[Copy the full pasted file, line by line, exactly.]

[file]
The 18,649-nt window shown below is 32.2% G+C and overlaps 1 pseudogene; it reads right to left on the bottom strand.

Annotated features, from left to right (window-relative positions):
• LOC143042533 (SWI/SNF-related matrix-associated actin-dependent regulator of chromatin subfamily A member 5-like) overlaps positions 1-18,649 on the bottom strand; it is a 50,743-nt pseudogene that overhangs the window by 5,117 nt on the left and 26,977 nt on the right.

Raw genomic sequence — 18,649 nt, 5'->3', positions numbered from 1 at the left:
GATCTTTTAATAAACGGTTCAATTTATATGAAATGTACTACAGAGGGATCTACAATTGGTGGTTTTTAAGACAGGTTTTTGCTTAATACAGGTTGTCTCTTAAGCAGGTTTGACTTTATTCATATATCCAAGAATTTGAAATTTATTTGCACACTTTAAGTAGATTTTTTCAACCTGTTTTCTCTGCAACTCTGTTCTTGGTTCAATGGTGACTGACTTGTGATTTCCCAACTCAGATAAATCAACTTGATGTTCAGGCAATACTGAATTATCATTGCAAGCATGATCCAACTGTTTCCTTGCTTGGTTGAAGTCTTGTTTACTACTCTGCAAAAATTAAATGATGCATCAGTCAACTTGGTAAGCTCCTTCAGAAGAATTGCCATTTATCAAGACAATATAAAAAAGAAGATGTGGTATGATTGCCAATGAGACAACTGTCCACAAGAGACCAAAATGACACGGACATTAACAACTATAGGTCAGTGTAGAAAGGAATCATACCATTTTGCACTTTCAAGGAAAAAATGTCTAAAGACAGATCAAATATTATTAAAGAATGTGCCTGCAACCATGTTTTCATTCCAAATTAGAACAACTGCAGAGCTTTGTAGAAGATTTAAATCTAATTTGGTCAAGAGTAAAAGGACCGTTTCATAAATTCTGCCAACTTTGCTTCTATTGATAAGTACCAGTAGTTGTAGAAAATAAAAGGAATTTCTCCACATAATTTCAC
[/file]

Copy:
The 18,649-nt window shown below is 32.2% G+C and overlaps 1 pseudogene; it reads right to left on the bottom strand.

Annotated features, from left to right (window-relative positions):
• LOC143042533 (SWI/SNF-related matrix-associated actin-dependent regulator of chromatin subfamily A member 5-like) overlaps positions 1-18,649 on the bottom strand; it is a 50,743-nt pseudogene that overhangs the window by 5,117 nt on the left and 26,977 nt on the right.

Raw genomic sequence — 18,649 nt, 5'->3', positions numbered from 1 at the left:
GATCTTTTAATAAACGGTTCAATTTATATGAAATGTACTACAGAGGGATCTACAATTGGTGGTTTTTAAGACAGGTTTTTGCTTAATACAGGTTGTCTCTTAAGCAGGTTTGACTTTATTCATATATCCAAGAATTTGAAATTTATTTGCACACTTTAAGTAGATTTTTTCAACCTGTTTTCTCTGCAACTCTGTTCTTGGTTCAATGGTGACTGACTTGTGATTTCCCAACTCAGATAAATCAACTTGATGTTCAGGCAATACTGAATTATCATTGCAAGCATGATCCAACTGTTTCCTTGCTTGGTTGAAGTCTTGTTTACTACTCTGCAAAAATTAAATGATGCATCAGTCAACTTGGTAAGCTCCTTCAGAAGAATTGCCATTTATCAAGACAATATAAAAAAGAAGATGTGGTATGATTGCCAATGAGACAACTGTCCACAAGAGACCAAAATGACACGGACATTAACAACTATAGGTCAGTGTAGAAAGGAATCATACCATTTTGCACTTTCAAGGAAAAAATGTCTAAAGACAGATCAAATATTATTAAAGAATGTGCCTGCAACCATGTTTTCATTCCAAATTAGAACAACTGCAGAGCTTTGTAGAAGATTTAAATCTAATTTGGTCAAGAGTAAAAGGACCGTTTCATAAATTCTGCCAACTTTGCTTCTATTGATAAGTACCAGTAGTTGTAGAAAATAAAAGGAATTTCTCCACATAATTTCAC